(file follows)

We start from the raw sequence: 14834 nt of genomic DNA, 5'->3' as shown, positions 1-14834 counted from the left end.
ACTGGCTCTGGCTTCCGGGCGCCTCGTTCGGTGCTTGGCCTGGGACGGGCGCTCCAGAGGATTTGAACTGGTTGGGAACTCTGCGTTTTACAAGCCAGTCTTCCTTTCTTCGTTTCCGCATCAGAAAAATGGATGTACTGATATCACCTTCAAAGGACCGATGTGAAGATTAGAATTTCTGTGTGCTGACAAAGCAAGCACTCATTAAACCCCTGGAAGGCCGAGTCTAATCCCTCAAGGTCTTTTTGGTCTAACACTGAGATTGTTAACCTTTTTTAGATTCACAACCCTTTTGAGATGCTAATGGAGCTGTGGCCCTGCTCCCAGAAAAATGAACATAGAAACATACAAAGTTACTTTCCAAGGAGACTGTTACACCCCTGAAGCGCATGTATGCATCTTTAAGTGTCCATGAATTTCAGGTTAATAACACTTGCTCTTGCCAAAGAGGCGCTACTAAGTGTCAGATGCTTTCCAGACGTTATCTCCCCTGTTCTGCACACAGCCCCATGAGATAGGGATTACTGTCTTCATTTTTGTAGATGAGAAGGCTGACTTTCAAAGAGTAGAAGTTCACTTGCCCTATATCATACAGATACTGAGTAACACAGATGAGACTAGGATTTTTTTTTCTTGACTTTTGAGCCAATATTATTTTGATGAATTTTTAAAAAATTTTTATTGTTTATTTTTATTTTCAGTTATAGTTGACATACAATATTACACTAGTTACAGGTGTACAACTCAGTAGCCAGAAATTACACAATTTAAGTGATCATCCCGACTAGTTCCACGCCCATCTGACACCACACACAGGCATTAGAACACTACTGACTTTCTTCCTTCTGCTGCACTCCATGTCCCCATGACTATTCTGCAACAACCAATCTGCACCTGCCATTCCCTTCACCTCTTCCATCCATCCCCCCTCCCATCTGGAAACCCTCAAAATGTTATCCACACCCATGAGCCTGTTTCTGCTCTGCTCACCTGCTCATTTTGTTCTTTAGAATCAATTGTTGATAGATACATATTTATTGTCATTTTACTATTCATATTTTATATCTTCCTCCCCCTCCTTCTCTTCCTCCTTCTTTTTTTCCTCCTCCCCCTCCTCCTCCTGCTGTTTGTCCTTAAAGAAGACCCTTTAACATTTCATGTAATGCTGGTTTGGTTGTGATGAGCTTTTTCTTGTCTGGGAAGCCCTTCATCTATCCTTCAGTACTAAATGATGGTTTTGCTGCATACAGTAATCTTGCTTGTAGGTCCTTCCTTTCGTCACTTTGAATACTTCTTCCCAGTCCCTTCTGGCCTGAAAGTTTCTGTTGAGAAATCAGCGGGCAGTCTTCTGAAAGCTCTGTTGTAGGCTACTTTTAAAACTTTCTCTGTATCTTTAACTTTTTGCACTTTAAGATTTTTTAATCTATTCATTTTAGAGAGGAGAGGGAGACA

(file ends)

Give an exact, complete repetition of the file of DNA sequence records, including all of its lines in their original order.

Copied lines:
We start from the raw sequence: 14834 nt of genomic DNA, 5'->3' as shown, positions 1-14834 counted from the left end.
ACTGGCTCTGGCTTCCGGGCGCCTCGTTCGGTGCTTGGCCTGGGACGGGCGCTCCAGAGGATTTGAACTGGTTGGGAACTCTGCGTTTTACAAGCCAGTCTTCCTTTCTTCGTTTCCGCATCAGAAAAATGGATGTACTGATATCACCTTCAAAGGACCGATGTGAAGATTAGAATTTCTGTGTGCTGACAAAGCAAGCACTCATTAAACCCCTGGAAGGCCGAGTCTAATCCCTCAAGGTCTTTTTGGTCTAACACTGAGATTGTTAACCTTTTTTAGATTCACAACCCTTTTGAGATGCTAATGGAGCTGTGGCCCTGCTCCCAGAAAAATGAACATAGAAACATACAAAGTTACTTTCCAAGGAGACTGTTACACCCCTGAAGCGCATGTATGCATCTTTAAGTGTCCATGAATTTCAGGTTAATAACACTTGCTCTTGCCAAAGAGGCGCTACTAAGTGTCAGATGCTTTCCAGACGTTATCTCCCCTGTTCTGCACACAGCCCCATGAGATAGGGATTACTGTCTTCATTTTTGTAGATGAGAAGGCTGACTTTCAAAGAGTAGAAGTTCACTTGCCCTATATCATACAGATACTGAGTAACACAGATGAGACTAGGATTTTTTTTTCTTGACTTTTGAGCCAATATTATTTTGATGAATTTTTAAAAAATTTTTATTGTTTATTTTTATTTTCAGTTATAGTTGACATACAATATTACACTAGTTACAGGTGTACAACTCAGTAGCCAGAAATTACACAATTTAAGTGATCATCCCGACTAGTTCCACGCCCATCTGACACCACACACAGGCATTAGAACACTACTGACTTTCTTCCTTCTGCTGCACTCCATGTCCCCATGACTATTCTGCAACAACCAATCTGCACCTGCCATTCCCTTCACCTCTTCCATCCATCCCCCCTCCCATCTGGAAACCCTCAAAATGTTATCCACACCCATGAGCCTGTTTCTGCTCTGCTCACCTGCTCATTTTGTTCTTTAGAATCAATTGTTGATAGATACATATTTATTGTCATTTTACTATTCATATTTTATATCTTCCTCCCCCTCCTTCTCTTCCTCCTTCTTTTTTTCCTCCTCCCCCTCCTCCTCCTGCTGTTTGTCCTTAAAGAAGACCCTTTAACATTTCATGTAATGCTGGTTTGGTTGTGATGAGCTTTTTCTTGTCTGGGAAGCCCTTCATCTATCCTTCAGTACTAAATGATGGTTTTGCTGCATACAGTAATCTTGCTTGTAGGTCCTTCCTTTCGTCACTTTGAATACTTCTTCCCAGTCCCTTCTGGCCTGAAAGTTTCTGTTGAGAAATCAGCGGGCAGTCTTCTGAAAGCTCTGTTGTAGGCTACTTTTAAAACTTTCTCTGTATCTTTAACTTTTTGCACTTTAAGATTTTTTAATCTATTCATTTTAGAGAGGAGAGGGAGACA